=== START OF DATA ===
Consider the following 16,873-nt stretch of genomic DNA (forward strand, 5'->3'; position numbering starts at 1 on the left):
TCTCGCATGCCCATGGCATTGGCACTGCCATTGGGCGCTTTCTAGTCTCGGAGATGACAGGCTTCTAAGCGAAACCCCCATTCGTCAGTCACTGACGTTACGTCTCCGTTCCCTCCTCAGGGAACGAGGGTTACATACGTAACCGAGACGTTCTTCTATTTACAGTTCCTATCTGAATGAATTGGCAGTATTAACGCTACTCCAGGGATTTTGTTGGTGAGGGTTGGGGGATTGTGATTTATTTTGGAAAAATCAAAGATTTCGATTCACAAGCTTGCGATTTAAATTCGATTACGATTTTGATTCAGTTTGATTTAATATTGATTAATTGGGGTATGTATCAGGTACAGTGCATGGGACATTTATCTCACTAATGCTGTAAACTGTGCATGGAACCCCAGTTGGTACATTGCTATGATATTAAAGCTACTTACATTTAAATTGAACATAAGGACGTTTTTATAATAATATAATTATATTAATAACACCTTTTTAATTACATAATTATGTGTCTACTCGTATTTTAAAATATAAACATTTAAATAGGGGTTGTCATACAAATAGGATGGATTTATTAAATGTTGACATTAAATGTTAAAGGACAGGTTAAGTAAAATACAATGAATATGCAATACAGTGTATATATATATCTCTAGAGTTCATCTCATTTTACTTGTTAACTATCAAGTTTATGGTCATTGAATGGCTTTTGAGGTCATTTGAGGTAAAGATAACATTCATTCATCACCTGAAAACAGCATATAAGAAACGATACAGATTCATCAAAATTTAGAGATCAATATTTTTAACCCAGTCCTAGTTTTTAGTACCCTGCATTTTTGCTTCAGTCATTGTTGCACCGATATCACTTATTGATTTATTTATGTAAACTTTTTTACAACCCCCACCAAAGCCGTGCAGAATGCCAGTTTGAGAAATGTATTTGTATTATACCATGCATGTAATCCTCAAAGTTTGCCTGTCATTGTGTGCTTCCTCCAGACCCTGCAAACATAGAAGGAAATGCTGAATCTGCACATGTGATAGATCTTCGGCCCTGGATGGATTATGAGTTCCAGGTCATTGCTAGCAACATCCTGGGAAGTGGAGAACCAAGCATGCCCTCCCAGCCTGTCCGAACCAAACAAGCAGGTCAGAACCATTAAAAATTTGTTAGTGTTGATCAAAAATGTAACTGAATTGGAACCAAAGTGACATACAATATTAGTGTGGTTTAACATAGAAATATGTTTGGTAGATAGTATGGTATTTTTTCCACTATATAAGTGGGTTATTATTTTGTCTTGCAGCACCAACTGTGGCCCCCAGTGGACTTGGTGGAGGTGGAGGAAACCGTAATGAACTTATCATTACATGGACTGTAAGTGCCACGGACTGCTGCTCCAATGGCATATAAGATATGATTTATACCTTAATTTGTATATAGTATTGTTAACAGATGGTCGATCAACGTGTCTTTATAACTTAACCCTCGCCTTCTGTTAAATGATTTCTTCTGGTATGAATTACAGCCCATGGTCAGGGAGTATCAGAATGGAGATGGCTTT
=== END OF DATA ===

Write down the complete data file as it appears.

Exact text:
Consider the following 16,873-nt stretch of genomic DNA (forward strand, 5'->3'; position numbering starts at 1 on the left):
TCTCGCATGCCCATGGCATTGGCACTGCCATTGGGCGCTTTCTAGTCTCGGAGATGACAGGCTTCTAAGCGAAACCCCCATTCGTCAGTCACTGACGTTACGTCTCCGTTCCCTCCTCAGGGAACGAGGGTTACATACGTAACCGAGACGTTCTTCTATTTACAGTTCCTATCTGAATGAATTGGCAGTATTAACGCTACTCCAGGGATTTTGTTGGTGAGGGTTGGGGGATTGTGATTTATTTTGGAAAAATCAAAGATTTCGATTCACAAGCTTGCGATTTAAATTCGATTACGATTTTGATTCAGTTTGATTTAATATTGATTAATTGGGGTATGTATCAGGTACAGTGCATGGGACATTTATCTCACTAATGCTGTAAACTGTGCATGGAACCCCAGTTGGTACATTGCTATGATATTAAAGCTACTTACATTTAAATTGAACATAAGGACGTTTTTATAATAATATAATTATATTAATAACACCTTTTTAATTACATAATTATGTGTCTACTCGTATTTTAAAATATAAACATTTAAATAGGGGTTGTCATACAAATAGGATGGATTTATTAAATGTTGACATTAAATGTTAAAGGACAGGTTAAGTAAAATACAATGAATATGCAATACAGTGTATATATATATCTCTAGAGTTCATCTCATTTTACTTGTTAACTATCAAGTTTATGGTCATTGAATGGCTTTTGAGGTCATTTGAGGTAAAGATAACATTCATTCATCACCTGAAAACAGCATATAAGAAACGATACAGATTCATCAAAATTTAGAGATCAATATTTTTAACCCAGTCCTAGTTTTTAGTACCCTGCATTTTTGCTTCAGTCATTGTTGCACCGATATCACTTATTGATTTATTTATGTAAACTTTTTTACAACCCCCACCAAAGCCGTGCAGAATGCCAGTTTGAGAAATGTATTTGTATTATACCATGCATGTAATCCTCAAAGTTTGCCTGTCATTGTGTGCTTCCTCCAGACCCTGCAAACATAGAAGGAAATGCTGAATCTGCACATGTGATAGATCTTCGGCCCTGGATGGATTATGAGTTCCAGGTCATTGCTAGCAACATCCTGGGAAGTGGAGAACCAAGCATGCCCTCCCAGCCTGTCCGAACCAAACAAGCAGGTCAGAACCATTAAAAATTTGTTAGTGTTGATCAAAAATGTAACTGAATTGGAACCAAAGTGACATACAATATTAGTGTGGTTTAACATAGAAATATGTTTGGTAGATAGTATGGTATTTTTTCCACTATATAAGTGGGTTATTATTTTGTCTTGCAGCACCAACTGTGGCCCCCAGTGGACTTGGTGGAGGTGGAGGAAACCGTAATGAACTTATCATTACATGGACTGTAAGTGCCACGGACTGCTGCTCCAATGGCATATAAGATATGATTTATACCTTAATTTGTATATAGTATTGTTAACAGATGGTCGATCAACGTGTCTTTATAACTTAACCCTCGCCTTCTGTTAAATGATTTCTTCTGGTATGAATTACAGCCCATGGTCAGGGAGTATCAGAATGGAGATGGCTTT